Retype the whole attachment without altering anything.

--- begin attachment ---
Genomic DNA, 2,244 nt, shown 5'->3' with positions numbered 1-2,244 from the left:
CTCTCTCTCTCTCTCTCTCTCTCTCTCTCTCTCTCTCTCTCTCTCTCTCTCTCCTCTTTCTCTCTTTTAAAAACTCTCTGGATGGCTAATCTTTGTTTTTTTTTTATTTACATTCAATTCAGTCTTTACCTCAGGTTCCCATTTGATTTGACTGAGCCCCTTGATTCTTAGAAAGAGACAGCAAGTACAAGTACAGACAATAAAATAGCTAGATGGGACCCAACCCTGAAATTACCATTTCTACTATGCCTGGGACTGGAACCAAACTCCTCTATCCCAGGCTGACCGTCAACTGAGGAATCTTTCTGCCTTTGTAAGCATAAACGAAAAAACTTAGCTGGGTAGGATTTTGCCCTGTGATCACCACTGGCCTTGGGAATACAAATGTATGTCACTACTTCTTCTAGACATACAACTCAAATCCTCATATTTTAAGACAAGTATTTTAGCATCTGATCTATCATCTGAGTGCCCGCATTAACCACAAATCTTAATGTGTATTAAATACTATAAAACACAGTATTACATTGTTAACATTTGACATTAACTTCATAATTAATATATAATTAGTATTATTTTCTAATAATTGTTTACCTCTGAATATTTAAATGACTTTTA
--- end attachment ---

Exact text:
Genomic DNA, 2,244 nt, shown 5'->3' with positions numbered 1-2,244 from the left:
CTCTCTCTCTCTCTCTCTCTCTCTCTCTCTCTCTCTCTCTCTCTCTCTCTCTCCTCTTTCTCTCTTTTAAAAACTCTCTGGATGGCTAATCTTTGTTTTTTTTTTATTTACATTCAATTCAGTCTTTACCTCAGGTTCCCATTTGATTTGACTGAGCCCCTTGATTCTTAGAAAGAGACAGCAAGTACAAGTACAGACAATAAAATAGCTAGATGGGACCCAACCCTGAAATTACCATTTCTACTATGCCTGGGACTGGAACCAAACTCCTCTATCCCAGGCTGACCGTCAACTGAGGAATCTTTCTGCCTTTGTAAGCATAAACGAAAAAACTTAGCTGGGTAGGATTTTGCCCTGTGATCACCACTGGCCTTGGGAATACAAATGTATGTCACTACTTCTTCTAGACATACAACTCAAATCCTCATATTTTAAGACAAGTATTTTAGCATCTGATCTATCATCTGAGTGCCCGCATTAACCACAAATCTTAATGTGTATTAAATACTATAAAACACAGTATTACATTGTTAACATTTGACATTAACTTCATAATTAATATATAATTAGTATTATTTTCTAATAATTGTTTACCTCTGAATATTTAAATGACTTTTA